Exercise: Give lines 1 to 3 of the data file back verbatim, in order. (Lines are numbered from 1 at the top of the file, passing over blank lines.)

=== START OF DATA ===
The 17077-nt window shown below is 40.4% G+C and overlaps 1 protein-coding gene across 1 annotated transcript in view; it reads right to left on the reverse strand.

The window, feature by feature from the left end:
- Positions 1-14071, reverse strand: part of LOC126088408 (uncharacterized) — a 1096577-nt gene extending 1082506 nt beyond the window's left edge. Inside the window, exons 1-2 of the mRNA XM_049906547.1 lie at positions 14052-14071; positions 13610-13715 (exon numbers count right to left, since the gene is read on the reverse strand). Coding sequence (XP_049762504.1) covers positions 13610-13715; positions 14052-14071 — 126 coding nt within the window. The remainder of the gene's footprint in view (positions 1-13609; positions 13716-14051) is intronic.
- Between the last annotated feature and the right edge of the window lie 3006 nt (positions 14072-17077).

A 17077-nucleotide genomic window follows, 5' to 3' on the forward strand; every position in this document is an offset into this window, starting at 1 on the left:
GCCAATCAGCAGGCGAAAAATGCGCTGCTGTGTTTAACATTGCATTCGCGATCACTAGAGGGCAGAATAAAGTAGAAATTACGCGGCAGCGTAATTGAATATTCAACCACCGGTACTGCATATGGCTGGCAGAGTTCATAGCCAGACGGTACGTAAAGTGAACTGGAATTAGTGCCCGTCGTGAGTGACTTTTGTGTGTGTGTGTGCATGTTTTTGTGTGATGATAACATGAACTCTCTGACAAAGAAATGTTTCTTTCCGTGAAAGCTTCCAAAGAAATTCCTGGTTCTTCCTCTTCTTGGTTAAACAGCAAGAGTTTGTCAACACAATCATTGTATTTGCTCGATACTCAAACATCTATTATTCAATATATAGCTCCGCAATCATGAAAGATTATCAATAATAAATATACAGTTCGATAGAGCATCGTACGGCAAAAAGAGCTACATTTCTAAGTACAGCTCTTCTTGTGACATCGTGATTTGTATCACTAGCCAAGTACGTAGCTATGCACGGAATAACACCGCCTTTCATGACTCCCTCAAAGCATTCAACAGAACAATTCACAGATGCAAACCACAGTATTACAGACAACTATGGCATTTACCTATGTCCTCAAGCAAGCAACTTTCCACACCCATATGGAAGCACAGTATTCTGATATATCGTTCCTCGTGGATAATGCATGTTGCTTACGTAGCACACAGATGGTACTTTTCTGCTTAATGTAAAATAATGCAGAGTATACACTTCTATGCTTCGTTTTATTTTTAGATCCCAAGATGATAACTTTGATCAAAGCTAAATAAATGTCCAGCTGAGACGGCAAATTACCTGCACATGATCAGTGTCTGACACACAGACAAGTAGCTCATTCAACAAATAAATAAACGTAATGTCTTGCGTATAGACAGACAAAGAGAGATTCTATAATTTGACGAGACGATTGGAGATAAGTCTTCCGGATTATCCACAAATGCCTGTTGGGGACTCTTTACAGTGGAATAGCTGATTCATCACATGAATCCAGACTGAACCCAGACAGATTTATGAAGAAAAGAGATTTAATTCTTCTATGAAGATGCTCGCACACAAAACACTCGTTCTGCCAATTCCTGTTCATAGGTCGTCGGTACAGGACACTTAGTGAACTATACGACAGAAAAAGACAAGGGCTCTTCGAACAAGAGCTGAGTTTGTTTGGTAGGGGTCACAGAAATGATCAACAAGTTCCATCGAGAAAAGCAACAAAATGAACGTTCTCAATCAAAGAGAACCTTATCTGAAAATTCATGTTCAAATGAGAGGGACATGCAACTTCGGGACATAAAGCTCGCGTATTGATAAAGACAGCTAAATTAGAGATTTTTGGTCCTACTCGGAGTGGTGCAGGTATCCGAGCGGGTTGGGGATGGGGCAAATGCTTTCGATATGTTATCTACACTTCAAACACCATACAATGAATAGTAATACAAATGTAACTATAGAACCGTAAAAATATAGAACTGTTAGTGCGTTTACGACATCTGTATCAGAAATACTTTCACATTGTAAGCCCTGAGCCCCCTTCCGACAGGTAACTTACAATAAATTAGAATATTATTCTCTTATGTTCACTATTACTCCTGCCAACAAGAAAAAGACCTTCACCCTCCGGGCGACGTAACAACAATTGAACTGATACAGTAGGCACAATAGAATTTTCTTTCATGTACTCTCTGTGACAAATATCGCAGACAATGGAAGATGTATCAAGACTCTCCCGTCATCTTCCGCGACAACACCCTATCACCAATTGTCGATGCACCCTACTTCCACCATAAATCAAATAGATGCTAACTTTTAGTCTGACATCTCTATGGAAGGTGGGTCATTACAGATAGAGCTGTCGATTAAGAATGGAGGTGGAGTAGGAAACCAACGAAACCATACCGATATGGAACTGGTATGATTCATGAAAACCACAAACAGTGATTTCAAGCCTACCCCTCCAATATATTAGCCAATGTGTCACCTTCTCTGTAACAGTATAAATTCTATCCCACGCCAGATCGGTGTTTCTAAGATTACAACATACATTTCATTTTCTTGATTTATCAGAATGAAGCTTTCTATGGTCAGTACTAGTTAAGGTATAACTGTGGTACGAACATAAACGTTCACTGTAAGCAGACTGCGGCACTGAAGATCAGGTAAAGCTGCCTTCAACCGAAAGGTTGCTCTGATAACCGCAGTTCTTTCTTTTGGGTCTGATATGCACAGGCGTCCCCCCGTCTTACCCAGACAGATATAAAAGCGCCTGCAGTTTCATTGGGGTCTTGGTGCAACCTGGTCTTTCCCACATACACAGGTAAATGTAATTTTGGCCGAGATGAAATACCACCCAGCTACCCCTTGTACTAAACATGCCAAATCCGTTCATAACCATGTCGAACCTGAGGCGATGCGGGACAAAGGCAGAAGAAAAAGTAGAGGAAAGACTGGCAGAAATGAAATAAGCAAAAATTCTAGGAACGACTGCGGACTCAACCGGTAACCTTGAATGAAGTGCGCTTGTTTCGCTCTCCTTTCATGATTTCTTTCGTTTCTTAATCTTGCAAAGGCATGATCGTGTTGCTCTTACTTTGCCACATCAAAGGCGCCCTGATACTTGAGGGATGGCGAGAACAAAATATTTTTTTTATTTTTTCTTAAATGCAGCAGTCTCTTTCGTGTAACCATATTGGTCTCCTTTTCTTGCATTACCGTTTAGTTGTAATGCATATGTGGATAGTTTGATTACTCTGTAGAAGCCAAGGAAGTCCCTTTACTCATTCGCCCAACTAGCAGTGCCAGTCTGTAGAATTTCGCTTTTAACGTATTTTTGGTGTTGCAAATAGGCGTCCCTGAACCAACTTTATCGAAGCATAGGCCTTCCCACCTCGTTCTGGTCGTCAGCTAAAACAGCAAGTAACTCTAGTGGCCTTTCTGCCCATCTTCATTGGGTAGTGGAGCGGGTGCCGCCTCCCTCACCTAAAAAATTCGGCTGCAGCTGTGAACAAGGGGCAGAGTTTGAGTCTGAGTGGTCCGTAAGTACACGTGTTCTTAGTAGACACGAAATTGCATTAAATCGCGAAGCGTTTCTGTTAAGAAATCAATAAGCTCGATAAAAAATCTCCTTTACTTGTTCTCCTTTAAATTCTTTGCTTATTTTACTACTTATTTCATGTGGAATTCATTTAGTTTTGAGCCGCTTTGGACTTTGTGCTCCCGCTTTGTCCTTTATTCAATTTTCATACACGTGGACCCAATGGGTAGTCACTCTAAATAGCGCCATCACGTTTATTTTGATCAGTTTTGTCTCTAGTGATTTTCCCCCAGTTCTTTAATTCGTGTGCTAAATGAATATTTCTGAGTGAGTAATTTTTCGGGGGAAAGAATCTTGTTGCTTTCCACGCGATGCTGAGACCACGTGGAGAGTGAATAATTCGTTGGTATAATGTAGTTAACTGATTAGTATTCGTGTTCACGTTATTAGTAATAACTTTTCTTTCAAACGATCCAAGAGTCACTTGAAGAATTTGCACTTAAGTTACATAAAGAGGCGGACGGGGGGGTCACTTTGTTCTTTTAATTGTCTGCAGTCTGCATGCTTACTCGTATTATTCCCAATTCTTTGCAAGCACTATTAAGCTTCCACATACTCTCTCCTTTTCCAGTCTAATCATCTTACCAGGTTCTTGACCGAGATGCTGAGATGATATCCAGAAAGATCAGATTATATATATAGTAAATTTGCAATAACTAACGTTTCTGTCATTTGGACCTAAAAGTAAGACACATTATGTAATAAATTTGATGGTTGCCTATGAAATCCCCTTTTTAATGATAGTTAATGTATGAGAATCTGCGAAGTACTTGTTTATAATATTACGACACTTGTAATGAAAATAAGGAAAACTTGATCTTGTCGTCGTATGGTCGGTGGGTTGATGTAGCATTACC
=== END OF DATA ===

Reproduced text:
The 17077-nt window shown below is 40.4% G+C and overlaps 1 protein-coding gene across 1 annotated transcript in view; it reads right to left on the reverse strand.

The window, feature by feature from the left end:
- Positions 1-14071, reverse strand: part of LOC126088408 (uncharacterized) — a 1096577-nt gene extending 1082506 nt beyond the window's left edge. Inside the window, exons 1-2 of the mRNA XM_049906547.1 lie at positions 14052-14071; positions 13610-13715 (exon numbers count right to left, since the gene is read on the reverse strand). Coding sequence (XP_049762504.1) covers positions 13610-13715; positions 14052-14071 — 126 coding nt within the window. The remainder of the gene's footprint in view (positions 1-13609; positions 13716-14051) is intronic.